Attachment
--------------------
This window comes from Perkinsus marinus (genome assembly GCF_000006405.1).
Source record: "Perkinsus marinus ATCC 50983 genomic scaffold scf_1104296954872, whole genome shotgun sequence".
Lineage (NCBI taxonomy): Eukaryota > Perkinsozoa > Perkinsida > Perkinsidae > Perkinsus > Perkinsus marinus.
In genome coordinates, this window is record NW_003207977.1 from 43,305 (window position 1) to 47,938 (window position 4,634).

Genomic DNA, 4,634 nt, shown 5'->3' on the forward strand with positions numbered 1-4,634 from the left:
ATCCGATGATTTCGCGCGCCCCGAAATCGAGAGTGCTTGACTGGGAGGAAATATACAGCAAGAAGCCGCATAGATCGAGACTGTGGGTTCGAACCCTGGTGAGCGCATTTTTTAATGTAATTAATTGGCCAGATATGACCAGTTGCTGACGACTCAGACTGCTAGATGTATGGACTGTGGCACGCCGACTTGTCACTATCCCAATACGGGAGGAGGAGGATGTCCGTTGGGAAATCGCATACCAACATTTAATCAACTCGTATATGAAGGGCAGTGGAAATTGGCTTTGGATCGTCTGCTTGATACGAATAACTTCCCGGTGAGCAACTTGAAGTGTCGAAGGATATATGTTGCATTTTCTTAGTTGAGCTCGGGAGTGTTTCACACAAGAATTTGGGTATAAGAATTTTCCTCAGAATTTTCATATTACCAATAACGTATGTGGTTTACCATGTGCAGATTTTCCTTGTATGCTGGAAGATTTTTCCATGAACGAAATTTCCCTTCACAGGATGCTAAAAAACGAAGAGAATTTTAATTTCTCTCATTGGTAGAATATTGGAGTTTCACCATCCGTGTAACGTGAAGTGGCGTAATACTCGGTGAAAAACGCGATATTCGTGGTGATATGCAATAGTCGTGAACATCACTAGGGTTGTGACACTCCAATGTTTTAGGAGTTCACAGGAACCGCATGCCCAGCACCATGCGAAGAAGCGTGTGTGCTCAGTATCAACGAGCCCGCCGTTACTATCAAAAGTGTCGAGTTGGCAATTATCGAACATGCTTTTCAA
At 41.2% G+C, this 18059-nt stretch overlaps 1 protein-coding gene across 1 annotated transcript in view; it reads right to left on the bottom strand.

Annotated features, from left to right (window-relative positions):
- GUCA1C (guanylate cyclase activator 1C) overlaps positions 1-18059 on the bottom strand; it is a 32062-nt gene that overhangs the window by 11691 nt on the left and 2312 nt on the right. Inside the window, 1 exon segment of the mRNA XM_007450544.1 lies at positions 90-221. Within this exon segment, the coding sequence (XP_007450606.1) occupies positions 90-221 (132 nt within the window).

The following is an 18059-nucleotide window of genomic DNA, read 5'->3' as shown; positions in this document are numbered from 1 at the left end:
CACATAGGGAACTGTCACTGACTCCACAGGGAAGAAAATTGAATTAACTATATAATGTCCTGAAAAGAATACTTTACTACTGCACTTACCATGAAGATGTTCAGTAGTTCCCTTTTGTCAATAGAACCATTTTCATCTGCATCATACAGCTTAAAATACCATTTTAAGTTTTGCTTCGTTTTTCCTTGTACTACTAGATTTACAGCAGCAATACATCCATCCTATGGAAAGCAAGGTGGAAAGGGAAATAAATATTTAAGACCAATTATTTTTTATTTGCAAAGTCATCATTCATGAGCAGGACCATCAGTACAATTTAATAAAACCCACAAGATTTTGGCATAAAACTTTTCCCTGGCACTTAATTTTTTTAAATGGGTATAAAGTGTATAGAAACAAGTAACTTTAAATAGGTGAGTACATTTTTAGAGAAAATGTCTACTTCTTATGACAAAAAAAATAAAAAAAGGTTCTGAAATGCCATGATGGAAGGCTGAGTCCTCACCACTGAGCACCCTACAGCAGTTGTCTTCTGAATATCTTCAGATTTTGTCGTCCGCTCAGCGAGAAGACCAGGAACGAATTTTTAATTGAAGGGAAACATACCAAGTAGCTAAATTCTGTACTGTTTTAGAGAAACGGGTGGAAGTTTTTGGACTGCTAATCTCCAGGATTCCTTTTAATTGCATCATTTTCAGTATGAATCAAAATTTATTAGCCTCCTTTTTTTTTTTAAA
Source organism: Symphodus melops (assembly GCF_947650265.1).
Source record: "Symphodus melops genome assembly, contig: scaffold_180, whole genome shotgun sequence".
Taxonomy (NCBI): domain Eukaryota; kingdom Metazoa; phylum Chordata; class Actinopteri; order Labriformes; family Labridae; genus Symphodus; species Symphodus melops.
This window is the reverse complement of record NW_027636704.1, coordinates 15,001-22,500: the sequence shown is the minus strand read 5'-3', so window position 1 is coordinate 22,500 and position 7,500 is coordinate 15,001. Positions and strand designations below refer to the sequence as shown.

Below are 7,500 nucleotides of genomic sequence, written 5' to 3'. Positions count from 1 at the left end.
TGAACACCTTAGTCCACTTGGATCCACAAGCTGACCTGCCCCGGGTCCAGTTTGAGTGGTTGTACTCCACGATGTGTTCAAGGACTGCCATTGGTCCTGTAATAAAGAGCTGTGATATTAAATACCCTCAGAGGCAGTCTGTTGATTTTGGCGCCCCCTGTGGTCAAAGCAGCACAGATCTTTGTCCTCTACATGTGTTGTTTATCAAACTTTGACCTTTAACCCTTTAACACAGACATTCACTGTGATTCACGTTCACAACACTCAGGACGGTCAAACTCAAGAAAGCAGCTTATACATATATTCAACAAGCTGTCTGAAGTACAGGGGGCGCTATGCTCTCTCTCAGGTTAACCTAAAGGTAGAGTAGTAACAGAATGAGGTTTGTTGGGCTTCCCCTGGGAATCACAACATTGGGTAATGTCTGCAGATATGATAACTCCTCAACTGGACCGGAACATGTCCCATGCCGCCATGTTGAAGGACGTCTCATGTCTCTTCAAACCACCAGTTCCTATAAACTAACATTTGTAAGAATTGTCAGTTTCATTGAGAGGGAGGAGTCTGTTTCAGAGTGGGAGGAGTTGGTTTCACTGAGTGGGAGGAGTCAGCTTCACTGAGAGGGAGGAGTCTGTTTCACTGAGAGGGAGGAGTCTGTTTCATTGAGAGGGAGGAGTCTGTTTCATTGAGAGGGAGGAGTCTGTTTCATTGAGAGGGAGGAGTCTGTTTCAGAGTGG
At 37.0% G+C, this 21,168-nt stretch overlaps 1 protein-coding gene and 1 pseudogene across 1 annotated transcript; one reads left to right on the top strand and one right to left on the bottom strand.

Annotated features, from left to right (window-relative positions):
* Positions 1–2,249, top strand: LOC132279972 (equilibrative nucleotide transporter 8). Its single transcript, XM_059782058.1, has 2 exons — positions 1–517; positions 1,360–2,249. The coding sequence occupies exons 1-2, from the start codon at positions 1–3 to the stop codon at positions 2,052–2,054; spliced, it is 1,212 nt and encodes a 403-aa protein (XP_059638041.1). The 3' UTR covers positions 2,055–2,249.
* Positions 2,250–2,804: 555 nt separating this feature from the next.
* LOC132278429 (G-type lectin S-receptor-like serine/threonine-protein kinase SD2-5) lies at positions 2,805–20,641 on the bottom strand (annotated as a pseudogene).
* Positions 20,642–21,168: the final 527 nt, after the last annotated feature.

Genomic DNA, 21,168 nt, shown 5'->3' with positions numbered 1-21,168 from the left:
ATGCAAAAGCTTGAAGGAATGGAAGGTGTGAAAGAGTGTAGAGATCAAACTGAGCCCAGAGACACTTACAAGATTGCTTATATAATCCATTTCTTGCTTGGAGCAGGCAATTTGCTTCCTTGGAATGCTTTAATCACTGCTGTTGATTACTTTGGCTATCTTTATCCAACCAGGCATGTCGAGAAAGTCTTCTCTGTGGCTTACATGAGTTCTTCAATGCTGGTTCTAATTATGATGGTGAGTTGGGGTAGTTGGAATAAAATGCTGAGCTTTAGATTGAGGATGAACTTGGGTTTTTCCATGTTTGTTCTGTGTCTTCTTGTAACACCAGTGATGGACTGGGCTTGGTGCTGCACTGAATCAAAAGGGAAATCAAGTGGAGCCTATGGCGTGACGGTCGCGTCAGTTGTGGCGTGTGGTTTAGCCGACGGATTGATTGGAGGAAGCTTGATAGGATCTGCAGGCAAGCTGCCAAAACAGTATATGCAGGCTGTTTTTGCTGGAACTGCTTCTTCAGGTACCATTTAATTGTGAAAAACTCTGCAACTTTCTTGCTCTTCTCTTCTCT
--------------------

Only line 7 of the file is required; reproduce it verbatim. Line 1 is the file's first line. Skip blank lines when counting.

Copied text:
At 41.2% G+C, this 18059-nt stretch overlaps 1 protein-coding gene across 1 annotated transcript in view; it reads right to left on the bottom strand.